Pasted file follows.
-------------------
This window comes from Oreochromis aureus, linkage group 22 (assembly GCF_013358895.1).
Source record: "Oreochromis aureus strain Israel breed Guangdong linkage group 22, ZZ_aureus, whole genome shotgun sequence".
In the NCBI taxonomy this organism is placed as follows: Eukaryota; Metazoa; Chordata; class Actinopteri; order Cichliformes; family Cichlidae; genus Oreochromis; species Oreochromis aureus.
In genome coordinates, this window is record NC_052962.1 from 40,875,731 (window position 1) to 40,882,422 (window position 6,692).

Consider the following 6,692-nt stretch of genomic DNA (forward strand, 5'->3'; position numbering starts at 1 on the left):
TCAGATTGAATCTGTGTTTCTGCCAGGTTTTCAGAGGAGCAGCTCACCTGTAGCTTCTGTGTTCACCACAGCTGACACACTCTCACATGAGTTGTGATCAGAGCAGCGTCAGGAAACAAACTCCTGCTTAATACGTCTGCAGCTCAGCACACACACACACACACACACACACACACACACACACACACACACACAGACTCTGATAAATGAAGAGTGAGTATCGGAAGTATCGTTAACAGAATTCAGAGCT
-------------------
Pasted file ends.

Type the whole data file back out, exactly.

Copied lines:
This window comes from Oreochromis aureus, linkage group 22 (assembly GCF_013358895.1).
Source record: "Oreochromis aureus strain Israel breed Guangdong linkage group 22, ZZ_aureus, whole genome shotgun sequence".
In the NCBI taxonomy this organism is placed as follows: Eukaryota; Metazoa; Chordata; class Actinopteri; order Cichliformes; family Cichlidae; genus Oreochromis; species Oreochromis aureus.
In genome coordinates, this window is record NC_052962.1 from 40,875,731 (window position 1) to 40,882,422 (window position 6,692).

Consider the following 6,692-nt stretch of genomic DNA (forward strand, 5'->3'; position numbering starts at 1 on the left):
TCAGATTGAATCTGTGTTTCTGCCAGGTTTTCAGAGGAGCAGCTCACCTGTAGCTTCTGTGTTCACCACAGCTGACACACTCTCACATGAGTTGTGATCAGAGCAGCGTCAGGAAACAAACTCCTGCTTAATACGTCTGCAGCTCAGCACACACACACACACACACACACACACACACACACACACACACACACAGACTCTGATAAATGAAGAGTGAGTATCGGAAGTATCGTTAACAGAATTCAGAGCT